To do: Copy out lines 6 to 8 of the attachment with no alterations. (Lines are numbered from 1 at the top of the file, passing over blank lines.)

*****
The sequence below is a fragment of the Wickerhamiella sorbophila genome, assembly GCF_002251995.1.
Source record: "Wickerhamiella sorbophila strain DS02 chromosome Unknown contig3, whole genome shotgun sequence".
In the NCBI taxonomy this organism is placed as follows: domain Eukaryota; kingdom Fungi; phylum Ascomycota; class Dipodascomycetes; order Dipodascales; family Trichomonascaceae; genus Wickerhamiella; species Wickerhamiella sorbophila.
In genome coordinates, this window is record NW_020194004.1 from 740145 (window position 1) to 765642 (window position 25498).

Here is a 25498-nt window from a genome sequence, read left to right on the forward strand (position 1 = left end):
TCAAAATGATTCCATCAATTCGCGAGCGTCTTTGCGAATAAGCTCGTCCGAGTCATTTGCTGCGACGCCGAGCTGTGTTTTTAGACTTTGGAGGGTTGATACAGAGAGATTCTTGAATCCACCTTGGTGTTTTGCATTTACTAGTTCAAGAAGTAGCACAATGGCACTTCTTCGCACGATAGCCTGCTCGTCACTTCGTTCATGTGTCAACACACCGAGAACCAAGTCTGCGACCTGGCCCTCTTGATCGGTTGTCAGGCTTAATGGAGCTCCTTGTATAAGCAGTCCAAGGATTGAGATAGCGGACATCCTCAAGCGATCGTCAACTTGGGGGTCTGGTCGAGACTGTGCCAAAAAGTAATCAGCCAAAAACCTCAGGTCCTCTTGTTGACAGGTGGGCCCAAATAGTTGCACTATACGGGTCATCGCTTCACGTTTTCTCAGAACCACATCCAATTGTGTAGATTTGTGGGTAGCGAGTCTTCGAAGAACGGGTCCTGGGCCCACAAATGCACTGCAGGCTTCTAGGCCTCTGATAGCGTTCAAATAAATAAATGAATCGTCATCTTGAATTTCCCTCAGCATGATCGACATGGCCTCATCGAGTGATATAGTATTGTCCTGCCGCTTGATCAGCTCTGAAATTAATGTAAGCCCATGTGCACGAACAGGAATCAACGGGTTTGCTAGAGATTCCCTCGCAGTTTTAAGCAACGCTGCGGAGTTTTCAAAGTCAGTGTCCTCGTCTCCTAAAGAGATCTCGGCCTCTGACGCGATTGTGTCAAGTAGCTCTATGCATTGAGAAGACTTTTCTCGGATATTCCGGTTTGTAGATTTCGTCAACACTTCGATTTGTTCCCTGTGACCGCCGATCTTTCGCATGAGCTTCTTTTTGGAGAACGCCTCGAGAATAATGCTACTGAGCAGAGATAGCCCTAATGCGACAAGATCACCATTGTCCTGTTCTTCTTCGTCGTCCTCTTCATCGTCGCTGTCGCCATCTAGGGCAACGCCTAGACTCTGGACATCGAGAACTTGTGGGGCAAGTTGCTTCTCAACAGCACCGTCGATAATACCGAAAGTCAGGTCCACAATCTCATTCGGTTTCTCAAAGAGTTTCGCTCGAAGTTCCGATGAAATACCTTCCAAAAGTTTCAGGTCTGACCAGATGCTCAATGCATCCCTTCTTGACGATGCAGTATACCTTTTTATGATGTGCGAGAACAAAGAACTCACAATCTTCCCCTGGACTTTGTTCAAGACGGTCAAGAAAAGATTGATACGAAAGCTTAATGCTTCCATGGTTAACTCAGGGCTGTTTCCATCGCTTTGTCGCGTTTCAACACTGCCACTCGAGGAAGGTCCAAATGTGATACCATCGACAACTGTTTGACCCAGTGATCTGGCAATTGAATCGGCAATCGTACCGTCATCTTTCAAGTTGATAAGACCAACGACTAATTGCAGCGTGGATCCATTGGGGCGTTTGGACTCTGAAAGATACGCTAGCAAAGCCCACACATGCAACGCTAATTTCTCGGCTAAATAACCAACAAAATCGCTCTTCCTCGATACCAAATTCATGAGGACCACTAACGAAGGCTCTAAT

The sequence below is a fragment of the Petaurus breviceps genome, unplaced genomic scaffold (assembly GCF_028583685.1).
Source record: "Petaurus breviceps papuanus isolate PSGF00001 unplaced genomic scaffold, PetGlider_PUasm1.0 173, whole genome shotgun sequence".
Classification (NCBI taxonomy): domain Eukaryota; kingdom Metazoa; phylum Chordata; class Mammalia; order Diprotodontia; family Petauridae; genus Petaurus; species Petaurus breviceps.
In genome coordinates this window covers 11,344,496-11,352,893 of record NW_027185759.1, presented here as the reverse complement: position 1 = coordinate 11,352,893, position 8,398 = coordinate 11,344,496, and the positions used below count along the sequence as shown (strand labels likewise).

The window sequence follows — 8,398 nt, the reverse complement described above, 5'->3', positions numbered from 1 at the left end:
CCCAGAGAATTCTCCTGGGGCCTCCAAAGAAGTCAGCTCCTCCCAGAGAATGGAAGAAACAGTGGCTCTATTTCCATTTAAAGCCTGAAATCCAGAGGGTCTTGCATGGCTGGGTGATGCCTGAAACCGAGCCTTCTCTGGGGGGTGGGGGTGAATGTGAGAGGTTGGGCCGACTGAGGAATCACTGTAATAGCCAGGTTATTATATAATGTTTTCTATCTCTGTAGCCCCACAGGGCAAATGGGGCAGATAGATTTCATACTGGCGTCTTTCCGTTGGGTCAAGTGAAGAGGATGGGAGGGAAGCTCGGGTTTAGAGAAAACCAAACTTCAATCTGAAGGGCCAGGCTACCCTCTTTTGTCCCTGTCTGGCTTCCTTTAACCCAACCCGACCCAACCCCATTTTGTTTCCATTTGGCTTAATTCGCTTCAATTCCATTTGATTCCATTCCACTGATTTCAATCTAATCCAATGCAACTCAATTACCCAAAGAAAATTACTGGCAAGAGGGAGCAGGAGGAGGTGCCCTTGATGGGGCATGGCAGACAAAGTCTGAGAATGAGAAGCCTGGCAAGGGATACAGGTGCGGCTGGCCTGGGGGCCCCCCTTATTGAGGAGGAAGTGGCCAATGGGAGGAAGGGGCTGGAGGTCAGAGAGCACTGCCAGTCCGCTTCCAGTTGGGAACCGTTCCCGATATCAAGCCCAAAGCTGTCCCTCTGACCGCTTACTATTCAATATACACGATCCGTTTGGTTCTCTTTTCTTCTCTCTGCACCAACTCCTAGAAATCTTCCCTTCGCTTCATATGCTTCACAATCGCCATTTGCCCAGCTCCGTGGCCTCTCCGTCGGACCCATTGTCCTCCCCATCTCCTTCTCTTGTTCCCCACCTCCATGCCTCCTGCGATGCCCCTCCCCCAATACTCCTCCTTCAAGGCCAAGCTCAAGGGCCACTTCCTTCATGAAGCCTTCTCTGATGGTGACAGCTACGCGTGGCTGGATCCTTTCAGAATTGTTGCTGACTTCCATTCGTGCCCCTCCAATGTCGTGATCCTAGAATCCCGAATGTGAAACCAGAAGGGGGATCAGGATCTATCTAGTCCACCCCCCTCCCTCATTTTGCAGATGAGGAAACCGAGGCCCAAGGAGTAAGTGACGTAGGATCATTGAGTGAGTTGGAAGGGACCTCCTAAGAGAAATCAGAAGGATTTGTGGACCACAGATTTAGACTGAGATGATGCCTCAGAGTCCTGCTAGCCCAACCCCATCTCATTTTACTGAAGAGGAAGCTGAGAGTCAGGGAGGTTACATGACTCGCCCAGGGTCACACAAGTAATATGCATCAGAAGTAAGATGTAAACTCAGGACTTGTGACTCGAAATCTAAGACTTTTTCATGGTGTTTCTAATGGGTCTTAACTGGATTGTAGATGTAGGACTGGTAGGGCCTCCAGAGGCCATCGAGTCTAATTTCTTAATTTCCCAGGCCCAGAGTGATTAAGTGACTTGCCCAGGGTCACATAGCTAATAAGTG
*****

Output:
TCAAAATGATTCCATCAATTCGCGAGCGTCTTTGCGAATAAGCTCGTCCGAGTCATTTGCTGCGACGCCGAGCTGTGTTTTTAGACTTTGGAGGGTTGATACAGAGAGATTCTTGAATCCACCTTGGTGTTTTGCATTTACTAGTTCAAGAAGTAGCACAATGGCACTTCTTCGCACGATAGCCTGCTCGTCACTTCGTTCATGTGTCAACACACCGAGAACCAAGTCTGCGACCTGGCCCTCTTGATCGGTTGTCAGGCTTAATGGAGCTCCTTGTATAAGCAGTCCAAGGATTGAGATAGCGGACATCCTCAAGCGATCGTCAACTTGGGGGTCTGGTCGAGACTGTGCCAAAAAGTAATCAGCCAAAAACCTCAGGTCCTCTTGTTGACAGGTGGGCCCAAATAGTTGCACTATACGGGTCATCGCTTCACGTTTTCTCAGAACCACATCCAATTGTGTAGATTTGTGGGTAGCGAGTCTTCGAAGAACGGGTCCTGGGCCCACAAATGCACTGCAGGCTTCTAGGCCTCTGATAGCGTTCAAATAAATAAATGAATCGTCATCTTGAATTTCCCTCAGCATGATCGACATGGCCTCATCGAGTGATATAGTATTGTCCTGCCGCTTGATCAGCTCTGAAATTAATGTAAGCCCATGTGCACGAACAGGAATCAACGGGTTTGCTAGAGATTCCCTCGCAGTTTTAAGCAACGCTGCGGAGTTTTCAAAGTCAGTGTCCTCGTCTCCTAAAGAGATCTCGGCCTCTGACGCGATTGTGTCAAGTAGCTCTATGCATTGAGAAGACTTTTCTCGGATATTCCGGTTTGTAGATTTCGTCAACACTTCGATTTGTTCCCTGTGACCGCCGATCTTTCGCATGAGCTTCTTTTTGGAGAACGCCTCGAGAATAATGCTACTGAGCAGAGATAGCCCTAATGCGACAAGATCACCATTGTCCTGTTCTTCTTCGTCGTCCTCTTCATCGTCGCTGTCGCCATCTAGGGCAACGCCTAGACTCTGGACATCGAGAACTTGTGGGGCAAGTTGCTTCTCAACAGCACCGTCGATAATACCGAAAGTCAGGTCCACAATCTCATTCGGTTTCTCAAAGAGTTTCGCTCGAAGTTCCGATGAAATACCTTCCAAAAGTTTCAGGTCTGACCAGATGCTCAATGCATCCCTTCTTGACGATGCAGTATACCTTTTTATGATGTGCGAGAACAAAGAACTCACAATCTTCCCCTGGACTTTGTTCAAGACGGTCAAGAAAAGATTGATACGAAAGCTTAATGCTTCCATGGTTAACTCAGGGCTGTTTCCATCGCTTTGTCGCGTTTCAACACTGCCACTCGAGGAAGGTCCAAATGTGATACCATCGACAACTGTTTGACCCAGTGATCTGGCAATTGAATCGGCAATCGTACCGTCATCTTTCAAGTTGATAAGACCAACGACTAATTGCAGCGTGGATCCATTGGGGCGTTTGGACTCTGAAAGATACGCTAGCAAAGCCCACACATGCAACGCTAATTTCTCGGCTAAATAACCAACAAAATCGCTCTTCCTCGATACCAAATTCATGAGGACCACTAACGAAGGCTCTAAT

The sequence below is a fragment of the Petaurus breviceps genome, unplaced genomic scaffold (assembly GCF_028583685.1).
Source record: "Petaurus breviceps papuanus isolate PSGF00001 unplaced genomic scaffold, PetGlider_PUasm1.0 173, whole genome shotgun sequence".